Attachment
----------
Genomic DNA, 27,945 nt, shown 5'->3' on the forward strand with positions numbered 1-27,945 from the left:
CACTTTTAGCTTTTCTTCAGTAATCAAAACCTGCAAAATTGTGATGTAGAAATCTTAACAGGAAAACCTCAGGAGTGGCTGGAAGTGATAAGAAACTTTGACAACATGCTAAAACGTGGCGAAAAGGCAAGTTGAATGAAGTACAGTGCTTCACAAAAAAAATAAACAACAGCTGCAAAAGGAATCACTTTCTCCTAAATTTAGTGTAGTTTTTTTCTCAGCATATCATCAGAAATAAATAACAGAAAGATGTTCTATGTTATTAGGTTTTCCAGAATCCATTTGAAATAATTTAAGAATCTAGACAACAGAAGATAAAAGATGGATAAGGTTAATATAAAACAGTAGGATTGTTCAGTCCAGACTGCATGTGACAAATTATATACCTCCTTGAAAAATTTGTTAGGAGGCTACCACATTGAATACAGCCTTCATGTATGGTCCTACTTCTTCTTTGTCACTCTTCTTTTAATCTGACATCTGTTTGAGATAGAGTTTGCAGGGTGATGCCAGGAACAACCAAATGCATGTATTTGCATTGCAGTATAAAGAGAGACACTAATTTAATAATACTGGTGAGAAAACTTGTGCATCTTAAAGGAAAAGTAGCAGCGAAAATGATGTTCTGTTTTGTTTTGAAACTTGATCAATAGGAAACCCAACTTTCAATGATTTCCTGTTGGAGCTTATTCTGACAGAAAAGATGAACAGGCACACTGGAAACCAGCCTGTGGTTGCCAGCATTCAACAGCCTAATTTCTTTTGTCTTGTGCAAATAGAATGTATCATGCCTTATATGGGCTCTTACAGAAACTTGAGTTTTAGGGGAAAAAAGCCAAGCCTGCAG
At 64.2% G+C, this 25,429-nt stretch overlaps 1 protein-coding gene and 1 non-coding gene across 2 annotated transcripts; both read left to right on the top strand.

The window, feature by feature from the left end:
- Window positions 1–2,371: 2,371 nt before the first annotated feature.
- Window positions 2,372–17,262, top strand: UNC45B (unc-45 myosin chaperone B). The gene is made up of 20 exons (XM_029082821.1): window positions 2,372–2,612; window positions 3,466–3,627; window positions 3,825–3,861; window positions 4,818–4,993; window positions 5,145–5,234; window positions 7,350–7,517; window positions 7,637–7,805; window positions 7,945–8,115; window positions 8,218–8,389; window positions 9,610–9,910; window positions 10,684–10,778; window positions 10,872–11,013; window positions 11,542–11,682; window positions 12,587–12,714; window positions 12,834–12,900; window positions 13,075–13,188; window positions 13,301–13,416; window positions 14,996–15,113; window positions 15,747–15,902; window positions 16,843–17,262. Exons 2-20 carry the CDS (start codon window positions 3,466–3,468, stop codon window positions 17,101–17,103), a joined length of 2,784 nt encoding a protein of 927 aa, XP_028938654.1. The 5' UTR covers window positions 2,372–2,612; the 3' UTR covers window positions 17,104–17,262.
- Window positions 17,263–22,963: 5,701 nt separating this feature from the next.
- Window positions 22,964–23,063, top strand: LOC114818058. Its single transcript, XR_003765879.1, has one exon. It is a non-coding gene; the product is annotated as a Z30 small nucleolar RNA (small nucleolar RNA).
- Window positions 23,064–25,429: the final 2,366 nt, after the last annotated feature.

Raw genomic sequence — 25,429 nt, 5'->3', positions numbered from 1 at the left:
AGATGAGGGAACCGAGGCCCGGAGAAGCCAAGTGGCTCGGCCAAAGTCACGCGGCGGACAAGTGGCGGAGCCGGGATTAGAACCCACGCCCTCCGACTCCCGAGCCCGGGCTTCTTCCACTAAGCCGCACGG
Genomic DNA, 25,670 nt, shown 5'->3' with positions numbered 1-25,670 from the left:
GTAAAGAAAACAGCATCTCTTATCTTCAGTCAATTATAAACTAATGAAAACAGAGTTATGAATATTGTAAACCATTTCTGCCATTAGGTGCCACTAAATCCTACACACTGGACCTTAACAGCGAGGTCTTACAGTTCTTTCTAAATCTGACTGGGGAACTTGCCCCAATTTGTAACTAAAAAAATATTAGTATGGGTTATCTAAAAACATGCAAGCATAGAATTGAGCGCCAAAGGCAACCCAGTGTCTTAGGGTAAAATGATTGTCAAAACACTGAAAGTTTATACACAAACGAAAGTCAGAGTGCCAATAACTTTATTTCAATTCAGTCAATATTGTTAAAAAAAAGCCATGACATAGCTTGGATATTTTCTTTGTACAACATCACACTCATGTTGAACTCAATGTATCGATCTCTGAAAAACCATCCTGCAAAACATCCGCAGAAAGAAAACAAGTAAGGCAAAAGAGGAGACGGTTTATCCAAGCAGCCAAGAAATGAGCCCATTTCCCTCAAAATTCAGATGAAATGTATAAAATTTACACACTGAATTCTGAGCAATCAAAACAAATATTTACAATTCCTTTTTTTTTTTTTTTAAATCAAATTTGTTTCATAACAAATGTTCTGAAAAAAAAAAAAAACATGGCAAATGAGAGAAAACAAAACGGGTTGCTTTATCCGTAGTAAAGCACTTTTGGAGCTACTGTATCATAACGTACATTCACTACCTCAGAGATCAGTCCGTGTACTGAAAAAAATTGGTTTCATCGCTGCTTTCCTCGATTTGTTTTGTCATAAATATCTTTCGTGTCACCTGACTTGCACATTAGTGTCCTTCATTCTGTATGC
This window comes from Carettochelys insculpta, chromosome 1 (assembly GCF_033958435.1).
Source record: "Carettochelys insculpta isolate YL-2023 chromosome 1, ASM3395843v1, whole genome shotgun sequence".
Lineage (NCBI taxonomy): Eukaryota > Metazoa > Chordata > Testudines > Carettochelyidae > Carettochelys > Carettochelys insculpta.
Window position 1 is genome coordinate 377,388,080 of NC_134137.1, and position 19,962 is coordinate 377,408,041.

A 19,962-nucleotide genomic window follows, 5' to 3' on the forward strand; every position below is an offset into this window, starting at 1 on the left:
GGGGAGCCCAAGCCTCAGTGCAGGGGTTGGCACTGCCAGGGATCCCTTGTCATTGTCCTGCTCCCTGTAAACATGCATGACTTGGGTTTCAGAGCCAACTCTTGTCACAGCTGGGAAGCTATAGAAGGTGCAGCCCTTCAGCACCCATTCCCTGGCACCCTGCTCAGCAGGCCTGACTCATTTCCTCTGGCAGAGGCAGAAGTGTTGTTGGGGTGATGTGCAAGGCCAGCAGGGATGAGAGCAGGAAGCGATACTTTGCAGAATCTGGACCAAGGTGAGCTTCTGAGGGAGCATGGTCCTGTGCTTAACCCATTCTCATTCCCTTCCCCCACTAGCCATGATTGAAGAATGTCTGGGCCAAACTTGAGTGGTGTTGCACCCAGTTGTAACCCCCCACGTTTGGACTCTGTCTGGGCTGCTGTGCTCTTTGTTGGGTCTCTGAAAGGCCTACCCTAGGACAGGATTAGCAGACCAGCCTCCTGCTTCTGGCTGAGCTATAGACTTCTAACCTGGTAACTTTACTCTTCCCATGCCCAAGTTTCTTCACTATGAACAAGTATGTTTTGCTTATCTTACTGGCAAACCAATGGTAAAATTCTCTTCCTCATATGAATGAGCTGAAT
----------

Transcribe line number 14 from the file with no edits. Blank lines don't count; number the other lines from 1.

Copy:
This window comes from Carettochelys insculpta, chromosome 1 (assembly GCF_033958435.1).